Like any trade, guitar teachers who are just starting out make a host of mistakes as enumerated below. They are often engrossed in improving their skills more than imparting knowledge to others.
Most students stop seeing a guitar teacher because the instructor is likely showcasing how good he is with the instrument rather than helping the student to learn. Therefore, if you need to set up a guitar teaching business, concentrate on being a good teacher – it is not all about being a good musician. You can be a great instructor without being a great musician.
Mistakes all new guitar teachers make
Sometimes new instructors feel obliged to be seen to be doing something to earn their fee throughout the hour especially when the student is paying by the hour. However, the best thing to do is to is to give the student time and space to internalize what you have requested them to do, to repeat what they’ve been taught, and to integrate it into their muscle-memory so that they eventually come on top of it.
All you need to do after giving just the right dose of instruction is to sit back, watch as the student grows through practice. Moreover, you need to show that you are patient enough and can wait as long as it might take till the student gets it right.
Failure to appreciate student learning rates
As any seasoned teacher would attest, there is a marked difference between the learning abilities of the different students who take up guitar lessons. Some students will quickly learn the tricks in just one single lesson, and there are others who will need continued drilling and repetition before they can finally internalize something.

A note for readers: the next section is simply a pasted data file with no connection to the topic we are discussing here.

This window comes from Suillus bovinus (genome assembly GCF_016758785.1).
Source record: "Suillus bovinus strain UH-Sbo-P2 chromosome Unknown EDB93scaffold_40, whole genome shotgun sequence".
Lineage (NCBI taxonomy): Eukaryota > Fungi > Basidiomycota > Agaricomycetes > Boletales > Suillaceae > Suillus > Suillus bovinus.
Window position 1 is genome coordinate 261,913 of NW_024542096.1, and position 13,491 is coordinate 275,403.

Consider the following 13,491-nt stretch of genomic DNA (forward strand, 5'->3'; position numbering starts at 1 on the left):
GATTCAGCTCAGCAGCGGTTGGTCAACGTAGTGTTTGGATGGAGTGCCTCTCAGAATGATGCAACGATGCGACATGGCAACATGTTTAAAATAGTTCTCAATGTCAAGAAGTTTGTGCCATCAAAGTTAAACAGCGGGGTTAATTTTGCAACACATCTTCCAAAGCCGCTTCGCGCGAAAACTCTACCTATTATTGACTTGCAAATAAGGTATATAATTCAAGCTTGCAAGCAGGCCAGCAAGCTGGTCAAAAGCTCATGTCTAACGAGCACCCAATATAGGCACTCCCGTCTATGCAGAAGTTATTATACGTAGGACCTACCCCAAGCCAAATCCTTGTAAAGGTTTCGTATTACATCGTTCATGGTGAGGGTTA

It is a big mistake most instructors make to expect the same results from their students. Therefore, you shouldn’t make any assumption as to the rate of progress a learner will make. They are all unique, with different learning abilities. Be patient with each, and adapt to each of your student’s learning ability.
Failure to assess student ability
One of the cardinal sins that most guitar teachers make is to assume a learner has a certain ability or knows something without first assessing to ascertain if the assumptions are true. When a person approaches you for lessons, whether they claim that they are beginners, or intermediate, or advanced, spend the first 20 to 30 minutes assessing what they can and what they can’t do. The above are some mistakes all new guitar teachers make. In so doing, you can customize the lessons to be in line with the student’s ability.